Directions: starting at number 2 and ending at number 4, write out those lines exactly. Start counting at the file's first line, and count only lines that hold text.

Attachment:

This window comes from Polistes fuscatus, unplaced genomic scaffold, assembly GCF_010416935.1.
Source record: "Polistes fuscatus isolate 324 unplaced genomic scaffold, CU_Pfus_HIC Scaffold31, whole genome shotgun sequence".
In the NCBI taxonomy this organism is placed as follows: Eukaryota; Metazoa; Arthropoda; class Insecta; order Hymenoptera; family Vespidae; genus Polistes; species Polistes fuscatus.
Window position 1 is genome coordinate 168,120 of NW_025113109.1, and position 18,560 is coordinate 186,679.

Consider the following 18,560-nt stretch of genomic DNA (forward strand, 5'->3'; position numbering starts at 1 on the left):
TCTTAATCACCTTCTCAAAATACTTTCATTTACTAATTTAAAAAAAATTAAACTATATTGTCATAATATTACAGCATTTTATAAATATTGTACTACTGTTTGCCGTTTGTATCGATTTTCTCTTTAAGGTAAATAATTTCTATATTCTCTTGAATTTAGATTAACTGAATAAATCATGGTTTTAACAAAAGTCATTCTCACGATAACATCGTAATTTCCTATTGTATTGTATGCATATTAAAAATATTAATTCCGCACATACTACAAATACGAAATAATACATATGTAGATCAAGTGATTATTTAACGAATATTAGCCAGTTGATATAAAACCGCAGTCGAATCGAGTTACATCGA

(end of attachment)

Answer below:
Source record: "Polistes fuscatus isolate 324 unplaced genomic scaffold, CU_Pfus_HIC Scaffold31, whole genome shotgun sequence".
In the NCBI taxonomy this organism is placed as follows: Eukaryota; Metazoa; Arthropoda; class Insecta; order Hymenoptera; family Vespidae; genus Polistes; species Polistes fuscatus.
Window position 1 is genome coordinate 168,120 of NW_025113109.1, and position 18,560 is coordinate 186,679.